A Contemplation on Happy Valley - by Elizabeth Kay
When I started my MA, many years ago, I was asked who I would like to be able to write like. I didn’t want to be able to write like anyone else, I wanted to write like me. There wasn’t anyone else who sounded the way I wanted to sound (I was writing for radio at the time). Until now.
On the whole I don’t like violence on screen, and although there is a fair amount of it none of it is gratuitous, and a lot happens off screen. That I can take. Main villain Tommy Lee Royce’s creepy whisper of “Are you a virgin?” to the kidnapped Ann Gallagher tells us more about what happens later than if we actually witnessed it. Catherine Cawood’s daughter Becky was raped by Royce, became pregnant, and committed suicide after giving birth to Ryan, so there’s a precedent for assuming a brutal and degrading assault… Sally Wainright lets our own imaginations do the work. No plotline or snatch of dialogue is ever wasted. There have been some criticisms that there are a few loose ends that didn’t get tied up. However, I think they all have been. We don’t need to have everything spelled out. We are frequently given just enough information to predict exactly what will happen. If you didn’t pick up the end of a thread, watch it again. You may have blinked.
I attended a number of one-to-one tutorials for BBC TV in the seventies, and much to my surprise I wasn’t asked to pay attention to the latest and most innovative dramas but Shakespeare and Ibsen and R.C.Sherriff. The point was that every good drama has a theme, and it can usually be summed up in one or two words. Hamlet is about indecision. Romeo and Juliet is about prejudice. Macbeth is about ambition.
I think that Happy Valley is about nature versus nurture, and what happens when both are as bad as can be? Tommy Lee Royce, that’s what. Royce never knew who his father was, but we can guess what sort of person he was as Royce’s mother was a heroin addict and a prostitute. Ryan, Royce’s son, has been brought up by Catherine with the dubious help of her daffy sister, Clare, as neither her husband nor her son could bear the sight of Ryan after what happened to his mother. The fear throughout is that tearaway Ryan will turn out like his psychopathic father.
Alison is another good character. Her adult son Daryl is the result of incest – Alison was abused by her father. When Catherine asks whether Daryl knows, Alison says, “I think he worked it out.” Daryl commits some horrific murders, and finally confesses to his mother who shoots him dead from behind so that he doesn’t know, and won’t have to go to prison. It’s an act of love and desperation. And of course there’s none of that 'how did she get hold of the weapon' because she’s a farmer. It’s debatable who is the more psychopathic – Royce, or Daryl.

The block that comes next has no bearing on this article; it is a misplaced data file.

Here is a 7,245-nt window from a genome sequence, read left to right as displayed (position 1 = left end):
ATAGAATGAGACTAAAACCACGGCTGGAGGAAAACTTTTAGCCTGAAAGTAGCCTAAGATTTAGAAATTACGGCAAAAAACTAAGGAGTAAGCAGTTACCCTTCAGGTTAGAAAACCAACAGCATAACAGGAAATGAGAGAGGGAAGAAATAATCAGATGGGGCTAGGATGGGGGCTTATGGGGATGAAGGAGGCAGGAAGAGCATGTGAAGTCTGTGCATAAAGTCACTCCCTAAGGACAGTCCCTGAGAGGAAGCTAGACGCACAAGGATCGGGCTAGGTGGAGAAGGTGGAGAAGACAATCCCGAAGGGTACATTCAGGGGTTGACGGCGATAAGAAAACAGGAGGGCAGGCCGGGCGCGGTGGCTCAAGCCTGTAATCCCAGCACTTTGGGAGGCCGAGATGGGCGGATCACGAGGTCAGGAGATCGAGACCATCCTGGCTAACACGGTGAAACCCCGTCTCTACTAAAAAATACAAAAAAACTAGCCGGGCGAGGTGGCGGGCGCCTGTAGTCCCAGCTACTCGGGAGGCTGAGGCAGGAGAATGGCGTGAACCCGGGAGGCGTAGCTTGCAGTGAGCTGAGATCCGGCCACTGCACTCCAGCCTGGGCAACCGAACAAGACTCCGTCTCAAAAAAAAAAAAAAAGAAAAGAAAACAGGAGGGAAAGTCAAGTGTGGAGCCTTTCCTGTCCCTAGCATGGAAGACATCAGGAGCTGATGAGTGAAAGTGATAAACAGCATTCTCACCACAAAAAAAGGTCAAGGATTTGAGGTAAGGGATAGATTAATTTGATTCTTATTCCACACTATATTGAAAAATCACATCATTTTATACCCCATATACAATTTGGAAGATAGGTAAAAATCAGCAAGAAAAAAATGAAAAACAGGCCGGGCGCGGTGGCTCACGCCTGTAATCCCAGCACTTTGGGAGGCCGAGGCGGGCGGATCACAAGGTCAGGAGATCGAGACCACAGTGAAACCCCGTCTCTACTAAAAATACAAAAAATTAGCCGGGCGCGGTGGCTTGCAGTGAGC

The humour often depends on the deadpan delivery of the by now middle-aged Catherine Cawood. When her ex-husband asks who is fixing Catherine’s Land Rover she tells him it’s Alison, who’s just come out of prison. “What for?” “Murder.” “Who did she kill?” “Her son.” We, of course, know that it was a thoroughly justified killing and that Catherine arrested her for it in the most sensitive of ways but the ex-husband doesn’t.
Talking to her sister Clare after a violent clash which has left her visibly injured: “We’ve had another bit of a tussle again.” Long pause. “I won…Obviously.
To nine-year-old Ryan, after bad behaviour at school: “Did you rip up the painting?” “I might of.” “You couldn’t of done anything, of isn’t a verb.”
And to sixteen-year-old Ryan, two series later: “He shouldn’ta gone off. Shouldn’t of left me with Ros.” “Shouldn’t have, for fuck’s sake.”
Wadsworth is a cop turned bad by circumstances. After Catherine gets one of her less impressive constables to give chase to Wadsworth and they catch up, she leaps out of the car, which rolls backwards, and without even turning round she shouts “Handbrake!” We expect the driver to be a prat, and we expect Catherine to know this without even turning to look, and we expect her to always do the right thing whatever the situation, using her resigned-to everyone-else-being-useless voice. When she finally catches up with Wadsworth, the police inspector turned killer, he is standing on the parapet of a bridge. Catherine asks him not to jump, and says she hasn’t had the right talking-someone-down training. Wadsworth says he has. She asks him what she ought to say, and he gives her line-by-line instructions, which she follows. And whilst we’re laughing at the situation, he jumps anyway.
When a collection is made for Catherine’s retirement her immediate boss is astonished at the amount collected. “Oh, she’s very popular,” says Joyce, who has been doing the collection. “All sorts of people have contributed. Even people she’s arrested.”
All of these humorous situations are character based. Our expectations of what people say and do are rarely wrong, until the very last episode of the final series. So if you haven’t seen it, watch the lot from series one. Look and learn.